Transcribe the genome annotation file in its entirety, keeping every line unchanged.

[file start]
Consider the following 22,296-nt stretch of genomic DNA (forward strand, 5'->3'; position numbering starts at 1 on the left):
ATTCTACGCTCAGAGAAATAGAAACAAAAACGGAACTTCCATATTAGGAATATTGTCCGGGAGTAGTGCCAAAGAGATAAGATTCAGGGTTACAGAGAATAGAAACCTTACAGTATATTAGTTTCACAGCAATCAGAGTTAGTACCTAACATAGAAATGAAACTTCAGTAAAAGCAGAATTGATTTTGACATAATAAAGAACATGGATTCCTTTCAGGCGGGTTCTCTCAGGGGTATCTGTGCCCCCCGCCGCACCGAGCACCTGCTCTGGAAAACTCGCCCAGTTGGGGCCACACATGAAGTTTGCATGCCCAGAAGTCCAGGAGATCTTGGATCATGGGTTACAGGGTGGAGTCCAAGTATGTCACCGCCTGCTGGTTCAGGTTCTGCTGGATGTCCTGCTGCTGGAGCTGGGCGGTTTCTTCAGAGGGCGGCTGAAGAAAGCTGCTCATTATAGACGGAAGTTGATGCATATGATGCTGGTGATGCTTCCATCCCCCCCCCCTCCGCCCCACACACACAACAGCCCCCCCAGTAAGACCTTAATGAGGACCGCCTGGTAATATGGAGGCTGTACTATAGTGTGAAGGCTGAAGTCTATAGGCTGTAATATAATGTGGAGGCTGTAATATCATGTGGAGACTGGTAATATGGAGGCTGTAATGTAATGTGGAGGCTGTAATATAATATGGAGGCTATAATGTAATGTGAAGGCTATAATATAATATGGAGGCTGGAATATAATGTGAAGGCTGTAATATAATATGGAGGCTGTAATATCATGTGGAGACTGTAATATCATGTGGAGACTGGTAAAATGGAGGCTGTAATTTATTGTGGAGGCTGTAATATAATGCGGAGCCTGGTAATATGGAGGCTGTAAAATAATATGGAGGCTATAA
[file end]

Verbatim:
Consider the following 22,296-nt stretch of genomic DNA (forward strand, 5'->3'; position numbering starts at 1 on the left):
ATTCTACGCTCAGAGAAATAGAAACAAAAACGGAACTTCCATATTAGGAATATTGTCCGGGAGTAGTGCCAAAGAGATAAGATTCAGGGTTACAGAGAATAGAAACCTTACAGTATATTAGTTTCACAGCAATCAGAGTTAGTACCTAACATAGAAATGAAACTTCAGTAAAAGCAGAATTGATTTTGACATAATAAAGAACATGGATTCCTTTCAGGCGGGTTCTCTCAGGGGTATCTGTGCCCCCCGCCGCACCGAGCACCTGCTCTGGAAAACTCGCCCAGTTGGGGCCACACATGAAGTTTGCATGCCCAGAAGTCCAGGAGATCTTGGATCATGGGTTACAGGGTGGAGTCCAAGTATGTCACCGCCTGCTGGTTCAGGTTCTGCTGGATGTCCTGCTGCTGGAGCTGGGCGGTTTCTTCAGAGGGCGGCTGAAGAAAGCTGCTCATTATAGACGGAAGTTGATGCATATGATGCTGGTGATGCTTCCATCCCCCCCCCCTCCGCCCCACACACACAACAGCCCCCCCAGTAAGACCTTAATGAGGACCGCCTGGTAATATGGAGGCTGTACTATAGTGTGAAGGCTGAAGTCTATAGGCTGTAATATAATGTGGAGGCTGTAATATCATGTGGAGACTGGTAATATGGAGGCTGTAATGTAATGTGGAGGCTGTAATATAATATGGAGGCTATAATGTAATGTGAAGGCTATAATATAATATGGAGGCTGGAATATAATGTGAAGGCTGTAATATAATATGGAGGCTGTAATATCATGTGGAGACTGTAATATCATGTGGAGACTGGTAAAATGGAGGCTGTAATTTATTGTGGAGGCTGTAATATAATGCGGAGCCTGGTAATATGGAGGCTGTAAAATAATATGGAGGCTATAA